All the babies in my family receive a quilt when they are born. The quilts are loved and well worn.  As the babies grow older and transition to a big bed, they often get a big bed quilt.

archive 11One of my daughters had a set of twins, a boy and a girl.  I used a panel to make them their crib quilts.  The quilts were alike.  Very quick and easy.


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When the boy went to a big bed, he received a red, white and blue log cabin quilt.  This quilt was made from cotton fabric.

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The girl also received a log cabin quilt.  I had bought all the left over fabric from a quilt shop that went out of business.  Some of the fabric was shiny satin and other delicate fabrics.  This was a wrong choice.  The 1/4″ seams frayed and the quilt was unusable after a few washes.  Live and learn.  I should have made bigger seams.

I have two more little boys that are going into big beds soon so I should get busy and make quilts for them.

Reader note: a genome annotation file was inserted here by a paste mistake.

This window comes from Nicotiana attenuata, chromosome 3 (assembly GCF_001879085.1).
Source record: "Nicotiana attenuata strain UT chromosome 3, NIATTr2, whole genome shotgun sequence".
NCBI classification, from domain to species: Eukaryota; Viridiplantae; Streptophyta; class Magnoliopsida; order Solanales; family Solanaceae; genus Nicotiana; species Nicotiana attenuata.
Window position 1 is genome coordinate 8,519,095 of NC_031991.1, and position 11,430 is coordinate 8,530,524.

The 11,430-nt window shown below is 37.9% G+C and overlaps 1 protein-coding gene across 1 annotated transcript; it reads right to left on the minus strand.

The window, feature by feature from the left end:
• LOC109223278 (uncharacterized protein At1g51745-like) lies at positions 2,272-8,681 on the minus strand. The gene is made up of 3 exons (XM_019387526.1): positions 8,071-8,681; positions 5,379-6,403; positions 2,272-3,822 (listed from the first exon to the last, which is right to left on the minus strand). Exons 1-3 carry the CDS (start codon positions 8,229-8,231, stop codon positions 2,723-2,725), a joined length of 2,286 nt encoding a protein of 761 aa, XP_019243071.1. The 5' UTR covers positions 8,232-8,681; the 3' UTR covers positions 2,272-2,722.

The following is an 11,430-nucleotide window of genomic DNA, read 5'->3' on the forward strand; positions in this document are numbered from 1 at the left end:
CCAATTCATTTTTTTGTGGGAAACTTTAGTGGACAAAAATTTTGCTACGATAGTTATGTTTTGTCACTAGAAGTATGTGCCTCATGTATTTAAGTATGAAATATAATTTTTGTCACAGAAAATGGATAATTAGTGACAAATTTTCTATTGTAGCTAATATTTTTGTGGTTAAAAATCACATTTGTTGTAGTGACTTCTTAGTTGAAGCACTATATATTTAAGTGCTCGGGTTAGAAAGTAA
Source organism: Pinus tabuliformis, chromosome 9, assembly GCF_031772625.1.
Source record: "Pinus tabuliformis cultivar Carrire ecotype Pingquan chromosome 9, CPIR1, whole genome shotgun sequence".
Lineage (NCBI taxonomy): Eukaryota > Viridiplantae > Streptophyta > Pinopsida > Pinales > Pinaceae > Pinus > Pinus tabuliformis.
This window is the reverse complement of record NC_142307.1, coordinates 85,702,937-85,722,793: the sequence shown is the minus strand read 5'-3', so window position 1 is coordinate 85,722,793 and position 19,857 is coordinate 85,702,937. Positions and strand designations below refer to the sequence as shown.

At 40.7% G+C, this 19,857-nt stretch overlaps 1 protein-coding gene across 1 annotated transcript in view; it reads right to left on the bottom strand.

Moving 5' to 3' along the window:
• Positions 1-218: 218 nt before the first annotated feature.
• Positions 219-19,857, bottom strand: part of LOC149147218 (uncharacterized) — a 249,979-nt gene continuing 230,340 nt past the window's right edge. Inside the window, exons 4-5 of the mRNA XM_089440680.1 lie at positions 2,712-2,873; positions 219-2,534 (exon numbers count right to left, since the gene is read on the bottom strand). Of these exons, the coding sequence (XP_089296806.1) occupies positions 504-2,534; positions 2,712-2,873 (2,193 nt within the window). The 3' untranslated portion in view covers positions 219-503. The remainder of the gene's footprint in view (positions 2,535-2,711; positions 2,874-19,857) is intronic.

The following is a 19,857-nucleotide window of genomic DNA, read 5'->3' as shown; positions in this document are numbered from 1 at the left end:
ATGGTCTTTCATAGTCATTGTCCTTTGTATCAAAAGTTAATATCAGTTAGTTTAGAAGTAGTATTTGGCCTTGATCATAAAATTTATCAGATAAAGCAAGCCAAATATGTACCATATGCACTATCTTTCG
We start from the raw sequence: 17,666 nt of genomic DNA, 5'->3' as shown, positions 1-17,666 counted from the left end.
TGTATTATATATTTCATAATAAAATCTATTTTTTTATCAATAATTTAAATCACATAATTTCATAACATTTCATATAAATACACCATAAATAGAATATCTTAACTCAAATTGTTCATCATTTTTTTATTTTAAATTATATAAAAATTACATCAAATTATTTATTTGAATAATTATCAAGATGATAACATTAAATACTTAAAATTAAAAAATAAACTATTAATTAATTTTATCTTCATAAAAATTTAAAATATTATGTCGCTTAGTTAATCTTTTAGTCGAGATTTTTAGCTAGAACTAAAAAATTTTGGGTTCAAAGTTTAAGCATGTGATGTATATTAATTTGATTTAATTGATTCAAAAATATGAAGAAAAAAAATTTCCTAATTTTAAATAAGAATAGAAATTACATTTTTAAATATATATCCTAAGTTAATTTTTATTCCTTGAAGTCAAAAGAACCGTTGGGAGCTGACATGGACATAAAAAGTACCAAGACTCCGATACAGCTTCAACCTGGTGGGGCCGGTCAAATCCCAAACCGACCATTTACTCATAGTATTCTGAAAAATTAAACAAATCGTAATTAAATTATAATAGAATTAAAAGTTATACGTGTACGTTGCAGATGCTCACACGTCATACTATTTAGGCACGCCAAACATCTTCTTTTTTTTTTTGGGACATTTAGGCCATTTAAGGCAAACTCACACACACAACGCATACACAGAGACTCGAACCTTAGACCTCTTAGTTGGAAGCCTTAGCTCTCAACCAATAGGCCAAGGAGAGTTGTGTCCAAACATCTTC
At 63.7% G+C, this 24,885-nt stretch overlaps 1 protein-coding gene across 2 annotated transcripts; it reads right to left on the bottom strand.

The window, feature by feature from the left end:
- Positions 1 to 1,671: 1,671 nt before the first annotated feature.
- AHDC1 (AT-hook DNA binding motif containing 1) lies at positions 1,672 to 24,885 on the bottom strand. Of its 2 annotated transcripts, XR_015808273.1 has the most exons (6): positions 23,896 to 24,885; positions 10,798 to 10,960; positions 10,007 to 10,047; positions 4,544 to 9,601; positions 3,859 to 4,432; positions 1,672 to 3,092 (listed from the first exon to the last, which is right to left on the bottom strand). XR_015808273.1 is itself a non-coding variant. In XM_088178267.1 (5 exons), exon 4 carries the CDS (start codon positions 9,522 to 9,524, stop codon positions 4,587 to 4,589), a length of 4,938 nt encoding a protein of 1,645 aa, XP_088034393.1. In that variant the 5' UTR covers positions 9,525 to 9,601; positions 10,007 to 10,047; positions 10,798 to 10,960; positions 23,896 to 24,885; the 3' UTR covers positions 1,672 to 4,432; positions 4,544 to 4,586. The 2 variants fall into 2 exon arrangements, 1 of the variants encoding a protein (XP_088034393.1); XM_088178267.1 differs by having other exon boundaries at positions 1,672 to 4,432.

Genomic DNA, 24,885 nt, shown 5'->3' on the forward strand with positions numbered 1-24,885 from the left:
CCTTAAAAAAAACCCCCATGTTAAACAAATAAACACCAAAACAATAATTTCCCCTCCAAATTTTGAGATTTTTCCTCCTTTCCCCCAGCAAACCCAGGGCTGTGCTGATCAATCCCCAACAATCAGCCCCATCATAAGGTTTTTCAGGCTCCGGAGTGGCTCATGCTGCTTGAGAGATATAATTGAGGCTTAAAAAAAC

Have a great day and happy quilting.



IMG_0317This is one of my favorite quilts.  I made it when I first started quilting.  It is machine pieced and hand quilted.  For some reason, it is very comfortable to sleep under.  For years, I took it to the Vermont Quilt Festival to place on my bed.  It is my home away from home quilt.

IMG_0312I collected the teal, blue and green fabrics in this quilt for several years.  There was something missing.  At the time that I was planning this quilt, I was teaching some of my co-workers how to quilt. As I was showing the students the fabric, one of them said “See what I bought at Keepsake Quilting ” and threw the pink fabric on top of my pile.  It was the spark that this quilt needed. I called Keepsake and read the information that was on the selvage to them.  A few days later, I had the yardage that I needed to make this quilt.  This one is also machine pieced and hand quilted.

These two quilts are still in my collection.  Someone once asked me why I had so many quilts.  My response is that some people collect salt and pepper shakers, I collect quilts.  It just takes more space.

Have a great day and happy quilting.

Miss Rosie

miss rosie open doorThe sixth quilt in the Miss Rosie Spice of Life book by Carrie L Nelson is called Open Door.  Carrie made her quilt in blue, brown, and red.  The colors in this picture are not accurate.




My daughter called her quilt Tribute to Dad.  She used pictures of her Dad along with a fishing theme for the large center pieces.  IMG_0776She drew from her stash of fishing fabric for the rest of the piecing.